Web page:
104. B. Zhao and J. P. Schwartz, “Involvement of cytokines in normal CNS development and neurological diseases: recent progress and perspectives,” Journal of Neuroscience Research, vol. 52, no. 1, pp. 7–16, 1998. View at Google Scholar
  105. E. C. Hirsch, T. Breidert, E. Rousselet, S. Hunot, A. Hartmann, and P. P. Michel, “The role of glial reaction and inflammation in Parkinson's disease,” Annals of the New York Academy of Sciences, vol. 991, pp. 214–228, 2003. View at Google Scholar · View at Scopus
  106. A. Hartmann, S. Hunot, and E. C. Hirsch, “Inflammation and dopaminergic neuronal loss in Parkinson's disease: a complex matter,” Experimental Neurology, vol. 184, no. 2, pp. 561–564, 2003. View at Publisher · View at Google Scholar · View at Scopus
  107. M. Kopf, M. F. Bachmann, and B. J. Marsland, “Averting inflammation by targeting the cytokine environment,” Nature Reviews Drug Discovery, vol. 9, no. 9, pp. 703–718, 2010. View at Publisher · View at Google Scholar · View at Scopus
  108. C. Barcia, F. Ros, M. A. Carrillo et al., “Inflammatory response in parkinsonism,” Journal of Neural Transmission, no. 73, pp. 245–252, 2009. View at Publisher · View at Google Scholar · View at Scopus
  109. B. Safieh-Garabedian, J. J. Haddad, and N. E. Saadé, “Cytokines in central nervous system: targets for therapeutic intervention,” Current Drug Targets, vol. 3, no. 4, pp. 271–280, 2004. View at Publisher · View at Google Scholar · View at Scopus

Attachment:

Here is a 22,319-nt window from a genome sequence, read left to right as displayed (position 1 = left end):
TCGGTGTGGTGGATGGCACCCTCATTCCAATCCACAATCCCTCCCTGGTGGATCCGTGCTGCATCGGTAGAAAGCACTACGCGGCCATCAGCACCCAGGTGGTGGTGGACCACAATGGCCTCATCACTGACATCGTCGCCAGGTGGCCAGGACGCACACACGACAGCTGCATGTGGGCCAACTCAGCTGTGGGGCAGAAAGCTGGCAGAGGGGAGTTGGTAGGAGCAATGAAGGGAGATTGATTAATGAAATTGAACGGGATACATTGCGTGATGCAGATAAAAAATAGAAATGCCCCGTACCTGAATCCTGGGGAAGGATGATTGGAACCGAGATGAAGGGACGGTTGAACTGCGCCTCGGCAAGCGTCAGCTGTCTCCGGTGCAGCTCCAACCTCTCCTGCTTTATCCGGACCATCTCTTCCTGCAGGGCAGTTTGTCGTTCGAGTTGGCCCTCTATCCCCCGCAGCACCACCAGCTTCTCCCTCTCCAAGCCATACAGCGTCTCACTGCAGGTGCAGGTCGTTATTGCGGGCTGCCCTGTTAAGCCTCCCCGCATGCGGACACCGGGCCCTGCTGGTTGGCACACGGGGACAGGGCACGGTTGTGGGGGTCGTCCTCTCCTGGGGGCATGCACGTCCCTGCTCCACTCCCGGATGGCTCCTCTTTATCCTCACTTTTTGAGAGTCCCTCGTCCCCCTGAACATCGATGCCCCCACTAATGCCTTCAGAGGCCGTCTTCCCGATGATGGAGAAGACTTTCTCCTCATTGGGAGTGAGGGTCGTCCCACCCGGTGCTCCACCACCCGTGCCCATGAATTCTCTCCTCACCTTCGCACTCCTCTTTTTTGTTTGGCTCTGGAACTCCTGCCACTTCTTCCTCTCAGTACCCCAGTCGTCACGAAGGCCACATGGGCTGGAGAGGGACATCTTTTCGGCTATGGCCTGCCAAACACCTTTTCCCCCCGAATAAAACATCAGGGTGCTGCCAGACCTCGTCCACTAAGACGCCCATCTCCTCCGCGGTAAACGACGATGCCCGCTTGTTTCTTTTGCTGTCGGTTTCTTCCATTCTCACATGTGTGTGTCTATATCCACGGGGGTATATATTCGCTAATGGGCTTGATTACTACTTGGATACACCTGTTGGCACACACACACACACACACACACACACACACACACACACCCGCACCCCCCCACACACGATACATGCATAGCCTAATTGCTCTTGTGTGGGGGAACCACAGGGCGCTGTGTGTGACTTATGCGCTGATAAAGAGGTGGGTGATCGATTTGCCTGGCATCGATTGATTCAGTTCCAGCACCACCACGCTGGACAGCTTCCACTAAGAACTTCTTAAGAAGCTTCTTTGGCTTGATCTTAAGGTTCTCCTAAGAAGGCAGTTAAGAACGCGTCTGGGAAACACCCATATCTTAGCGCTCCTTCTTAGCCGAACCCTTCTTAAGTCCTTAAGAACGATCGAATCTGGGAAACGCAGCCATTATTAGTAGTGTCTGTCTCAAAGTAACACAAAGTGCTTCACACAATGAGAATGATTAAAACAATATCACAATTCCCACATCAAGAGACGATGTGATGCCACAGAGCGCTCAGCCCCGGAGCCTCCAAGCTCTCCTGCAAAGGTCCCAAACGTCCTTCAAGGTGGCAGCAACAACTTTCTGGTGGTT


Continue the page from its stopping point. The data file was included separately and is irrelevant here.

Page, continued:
110. C. X. Wang and A. Shuaib, “Involvement of inflammatory cytokines in central nervous system injury,” Progress in Neurobiology, vol. 67, no. 2, pp. 161–172, 2002. View at Publisher · View at Google Scholar · View at Scopus
  111. K. Saijo, B. Winner, C. T. Carson et al., “A nurr1/CoREST pathway in microglia and astrocytes protects dopaminergic neurons from inflammation-induced death,” Cell, vol. 137, no. 1, pp. 47–59, 2009. View at Publisher · View at Google Scholar · View at Scopus
  112. L. J. Van Eldik, W. L. Thompson, H. R. Ranaivo, H. A. Behanna, and D. Martin Watterson, “Glia proinflammatory cytokine upregulation as a therapeutic target for Neurodegenerative diseases: function-based and target-based discovery approaches,” International Review of Neurobiology, vol. 82, pp. 277–296, 2007. View at Publisher · View at Google Scholar · View at Scopus
  113. C. Schwab and P. L. McGeer, “Inflammatory aspects of Alzheimer disease and other neurodegenerative disorders,” Journal of Alzheimer's Disease, vol. 13, no. 4, pp. 359–369, 2008. View at Google Scholar · View at Scopus
  114. C. Bogdan and U. Schleicher, “Production of interferon-γ by myeloid cells—fact or fancy?” Trends in Immunology, vol. 27, no. 6, pp. 282–290, 2006. View at Publisher · View at Google Scholar · View at Scopus
  115. U. Fiszer, E. Mix, S. Fredrikson, V. Kostulas, and H. Link, “Parkinson's disease and immunological abnormalities: increase of HLA-DR expression on monocytes in cerebrospinal fluid and of CD45RO+ T cells in peripheral blood,” Acta Neurologica Scandinavica, vol. 90, no. 3, pp. 160–166, 1994. View at Google Scholar · View at Scopus
  116. U. Fiszer, E. Mix, S. Fredrikson, V. Kostulas, T. Olsson, and H. Link, “γδ+ T cells are increased in patients with Parkinson's disease,” Journal of the Neurological Sciences, vol. 121, no. 1, pp. 39–45, 1994. View at Publisher · View at Google Scholar · View at Scopus
  117. J. Bas, M. Calopa, M. Mestre et al., “Lymphocyte populations in Parkinson's disease and in rat models of parkinsonism,” Journal of Neuroimmunology, vol. 113, no. 1, pp. 146–152, 2001. View at Publisher · View at Google Scholar · View at Scopus
  118. K. Hisanaga, M. Asagi, Y. Itoyama, and Y. Iwasaki, “Increase in peripheral CD4 bright+ CD8 dull+ T cells in Parkinson disease,” Archives of Neurology, vol. 58, no. 10, pp. 1580–1583, 2001. View at Google Scholar · View at Scopus
  119. S. H. Appel, D. R. Beers, and J. S. Henkel, “T cell-microglial dialogue in Parkinson's disease and amyotrophic lateral sclerosis: are we listening?” Trends in Immunology, vol. 31, no. 1, pp. 7–17, 2010. View at Publisher · View at Google Scholar · View at Scopus